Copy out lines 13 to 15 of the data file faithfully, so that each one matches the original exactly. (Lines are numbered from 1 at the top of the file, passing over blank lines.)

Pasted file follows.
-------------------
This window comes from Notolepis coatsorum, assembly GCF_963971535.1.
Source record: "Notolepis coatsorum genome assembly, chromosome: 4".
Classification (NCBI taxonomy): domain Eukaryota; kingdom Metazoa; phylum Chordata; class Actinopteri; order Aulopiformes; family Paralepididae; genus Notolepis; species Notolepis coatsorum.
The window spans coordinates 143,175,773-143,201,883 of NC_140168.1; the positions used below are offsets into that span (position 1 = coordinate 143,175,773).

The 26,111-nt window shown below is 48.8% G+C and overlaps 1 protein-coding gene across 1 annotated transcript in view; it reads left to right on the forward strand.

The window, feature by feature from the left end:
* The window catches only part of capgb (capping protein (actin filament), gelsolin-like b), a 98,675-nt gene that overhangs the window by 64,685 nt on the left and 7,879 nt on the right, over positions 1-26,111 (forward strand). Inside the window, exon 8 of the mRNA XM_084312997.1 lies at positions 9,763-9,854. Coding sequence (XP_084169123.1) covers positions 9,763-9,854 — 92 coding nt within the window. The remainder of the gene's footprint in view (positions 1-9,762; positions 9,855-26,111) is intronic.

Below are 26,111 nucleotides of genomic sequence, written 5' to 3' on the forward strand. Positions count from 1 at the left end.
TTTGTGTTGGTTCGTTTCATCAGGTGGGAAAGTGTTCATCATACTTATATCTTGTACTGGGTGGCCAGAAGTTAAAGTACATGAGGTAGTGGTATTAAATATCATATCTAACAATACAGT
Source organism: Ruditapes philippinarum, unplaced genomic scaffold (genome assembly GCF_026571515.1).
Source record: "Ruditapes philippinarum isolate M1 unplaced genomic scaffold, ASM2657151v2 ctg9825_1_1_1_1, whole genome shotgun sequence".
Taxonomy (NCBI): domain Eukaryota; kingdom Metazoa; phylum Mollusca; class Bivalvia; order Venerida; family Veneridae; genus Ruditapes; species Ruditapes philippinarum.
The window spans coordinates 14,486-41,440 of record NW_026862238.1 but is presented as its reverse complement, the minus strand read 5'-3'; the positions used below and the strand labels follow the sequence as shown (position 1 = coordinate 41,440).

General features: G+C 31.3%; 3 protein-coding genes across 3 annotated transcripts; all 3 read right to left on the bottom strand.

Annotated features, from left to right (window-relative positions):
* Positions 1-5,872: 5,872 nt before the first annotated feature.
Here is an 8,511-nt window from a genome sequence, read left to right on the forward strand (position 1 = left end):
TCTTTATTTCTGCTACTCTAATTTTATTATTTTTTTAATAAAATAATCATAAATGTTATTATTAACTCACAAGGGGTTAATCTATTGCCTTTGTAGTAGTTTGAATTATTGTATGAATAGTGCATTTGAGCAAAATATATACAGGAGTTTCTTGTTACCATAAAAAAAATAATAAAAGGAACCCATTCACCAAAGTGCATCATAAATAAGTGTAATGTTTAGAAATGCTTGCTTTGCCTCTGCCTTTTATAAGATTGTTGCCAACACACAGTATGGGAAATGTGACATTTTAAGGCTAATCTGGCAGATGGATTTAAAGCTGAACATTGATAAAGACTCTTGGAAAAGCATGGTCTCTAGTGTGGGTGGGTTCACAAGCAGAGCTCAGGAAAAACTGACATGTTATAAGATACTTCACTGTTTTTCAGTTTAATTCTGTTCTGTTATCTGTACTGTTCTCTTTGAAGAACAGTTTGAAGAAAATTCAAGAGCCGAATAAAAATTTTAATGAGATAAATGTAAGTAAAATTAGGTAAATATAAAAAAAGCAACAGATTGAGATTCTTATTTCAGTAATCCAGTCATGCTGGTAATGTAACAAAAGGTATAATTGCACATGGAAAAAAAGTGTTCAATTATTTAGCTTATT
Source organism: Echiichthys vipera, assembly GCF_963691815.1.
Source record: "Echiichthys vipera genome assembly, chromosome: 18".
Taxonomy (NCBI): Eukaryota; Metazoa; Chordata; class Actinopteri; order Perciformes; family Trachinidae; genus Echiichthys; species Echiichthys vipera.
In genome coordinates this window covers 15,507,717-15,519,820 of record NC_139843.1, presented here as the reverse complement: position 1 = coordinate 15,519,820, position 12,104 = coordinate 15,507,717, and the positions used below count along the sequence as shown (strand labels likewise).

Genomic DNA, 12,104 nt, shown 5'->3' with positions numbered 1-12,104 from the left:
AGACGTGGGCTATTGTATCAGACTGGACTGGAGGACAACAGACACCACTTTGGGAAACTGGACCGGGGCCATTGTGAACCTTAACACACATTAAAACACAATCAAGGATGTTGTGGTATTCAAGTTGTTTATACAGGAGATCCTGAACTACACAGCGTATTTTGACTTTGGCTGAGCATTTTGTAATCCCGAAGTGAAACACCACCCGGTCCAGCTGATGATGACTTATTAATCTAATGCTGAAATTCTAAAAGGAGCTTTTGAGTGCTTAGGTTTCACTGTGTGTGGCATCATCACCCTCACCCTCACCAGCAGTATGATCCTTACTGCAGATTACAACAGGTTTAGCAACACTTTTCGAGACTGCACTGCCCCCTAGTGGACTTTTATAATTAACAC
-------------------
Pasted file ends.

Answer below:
The window spans coordinates 14,486-41,440 of record NW_026862238.1 but is presented as its reverse complement, the minus strand read 5'-3'; the positions used below and the strand labels follow the sequence as shown (position 1 = coordinate 41,440).

General features: G+C 31.3%; 3 protein-coding genes across 3 annotated transcripts; all 3 read right to left on the bottom strand.

Annotated features, from left to right (window-relative positions):